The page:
Abstract 2840: Significantly Misclassified Left Atrial Size by Left Atrial Dimension or Area: Comparison with Left Atrial Volume by Two- or Three-Dimensional Echocardiography
Background Determination of left atrial (LA) size is clinically important. LA volume (LAV) calculated from biplane method and corrected for body surface area (BSA) is currently considered as an accurate index of LA size. However, LA anteroposterior dimension (APD) and area (LAA) on two-dimensional echocardiography (2DE) remain the most common measures in routine daily practice. We sought to determine the accuracy and the role of each method in classifying LA enlargement when compared to three-dimensional echocardiography (3DE).
Methods Standard 2DE and 3DE were performed on 65 consecutive patients (mean age 58.4 ± 14.5 years, men 36.9%, BSA 1.89 ± 0.21 cm2) who were in sinus rhythm and had good image quality. APD was measured at end systole on parasternal view and LAA on apical 4-chamber view. LAV was calculated by 3DE and biplane area-length (AL) formula using a shorter perpendicular midline length. Classification of LA enlargement for each parameter was based on the cut-off values recommended by the American Society of Echocardiography.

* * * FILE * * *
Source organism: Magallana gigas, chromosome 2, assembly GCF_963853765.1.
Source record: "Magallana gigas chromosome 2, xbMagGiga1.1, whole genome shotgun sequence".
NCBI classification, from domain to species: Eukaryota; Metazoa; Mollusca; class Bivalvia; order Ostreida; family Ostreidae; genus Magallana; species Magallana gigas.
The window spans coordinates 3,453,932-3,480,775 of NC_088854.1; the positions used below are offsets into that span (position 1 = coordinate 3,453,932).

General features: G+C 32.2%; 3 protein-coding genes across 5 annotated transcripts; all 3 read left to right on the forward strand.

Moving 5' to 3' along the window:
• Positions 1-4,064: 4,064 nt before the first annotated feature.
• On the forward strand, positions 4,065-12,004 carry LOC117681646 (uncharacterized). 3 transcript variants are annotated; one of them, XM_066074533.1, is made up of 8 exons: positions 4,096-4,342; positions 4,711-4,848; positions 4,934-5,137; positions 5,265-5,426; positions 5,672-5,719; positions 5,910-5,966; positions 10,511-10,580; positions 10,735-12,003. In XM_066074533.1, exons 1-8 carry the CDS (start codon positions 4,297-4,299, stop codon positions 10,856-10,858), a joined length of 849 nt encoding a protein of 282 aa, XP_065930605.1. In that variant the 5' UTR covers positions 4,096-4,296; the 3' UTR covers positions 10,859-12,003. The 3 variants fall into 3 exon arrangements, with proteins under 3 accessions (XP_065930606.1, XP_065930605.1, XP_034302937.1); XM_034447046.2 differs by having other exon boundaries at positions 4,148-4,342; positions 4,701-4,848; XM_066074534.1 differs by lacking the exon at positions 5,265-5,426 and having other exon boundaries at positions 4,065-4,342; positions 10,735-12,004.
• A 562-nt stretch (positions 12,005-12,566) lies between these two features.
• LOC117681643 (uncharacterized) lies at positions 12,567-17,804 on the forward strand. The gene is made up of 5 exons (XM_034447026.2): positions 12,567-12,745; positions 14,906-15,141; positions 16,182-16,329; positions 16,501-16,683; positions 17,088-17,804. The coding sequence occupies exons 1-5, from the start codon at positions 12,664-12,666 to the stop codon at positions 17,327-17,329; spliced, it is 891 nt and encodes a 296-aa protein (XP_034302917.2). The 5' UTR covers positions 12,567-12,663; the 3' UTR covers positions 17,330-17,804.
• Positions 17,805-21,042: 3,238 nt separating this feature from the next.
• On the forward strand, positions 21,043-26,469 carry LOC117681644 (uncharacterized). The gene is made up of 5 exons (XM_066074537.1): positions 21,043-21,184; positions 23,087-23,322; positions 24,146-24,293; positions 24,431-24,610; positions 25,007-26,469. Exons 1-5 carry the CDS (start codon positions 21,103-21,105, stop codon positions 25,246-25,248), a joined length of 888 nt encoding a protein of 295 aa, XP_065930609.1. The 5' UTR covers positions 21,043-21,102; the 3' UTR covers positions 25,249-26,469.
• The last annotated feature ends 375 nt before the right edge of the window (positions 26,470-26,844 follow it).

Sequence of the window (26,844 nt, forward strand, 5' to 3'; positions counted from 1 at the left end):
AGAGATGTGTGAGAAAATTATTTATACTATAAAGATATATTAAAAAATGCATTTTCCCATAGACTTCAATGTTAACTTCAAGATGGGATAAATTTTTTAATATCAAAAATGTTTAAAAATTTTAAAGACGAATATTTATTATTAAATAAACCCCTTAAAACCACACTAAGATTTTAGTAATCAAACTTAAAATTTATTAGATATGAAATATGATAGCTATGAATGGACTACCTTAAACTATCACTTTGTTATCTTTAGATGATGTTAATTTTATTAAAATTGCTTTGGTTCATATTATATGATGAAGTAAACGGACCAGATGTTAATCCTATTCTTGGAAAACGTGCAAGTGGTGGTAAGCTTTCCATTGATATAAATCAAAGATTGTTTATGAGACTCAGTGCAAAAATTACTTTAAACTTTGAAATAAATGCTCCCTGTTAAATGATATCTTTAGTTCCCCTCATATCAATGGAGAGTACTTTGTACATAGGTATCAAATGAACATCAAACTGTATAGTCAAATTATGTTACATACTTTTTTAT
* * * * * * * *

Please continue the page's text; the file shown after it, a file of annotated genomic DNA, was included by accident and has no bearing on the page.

Results The mean value of LAV-3DE was 74.4 ± 25.4 ml (range 35.2 to 139.4 ml). There were significant correlations (P < 0.001) between LAV-3DE and biplane LAV-AL (r = 0.92, SEE 10.1 ml), LAA (r = 0.88, SEE = 2.3 cm2), and APD (r = 0.76, SEE = 3.8 mm). However, for classifying the degree of LA enlargement, significant underestimation was demonstrated by APD, LAA, and biplane LAV-AL (64.6%, 64.6%, and 10.8%) when using LAV/BSA as the standard. The total misclassification was up to 67.7%, 69.2% and 23.1% for APD, LAA and biplane-LAV, respectively.
Conclusions The commonly used APD and LAA, although correlate well with 3D-LAV, are inappropriate for classifying LA enlargement, given their significant misclassification in LA size. Biplane LAV by area-length method correlates best with LAV-3DE and should be applied in routine clinical practice with a correction for body size.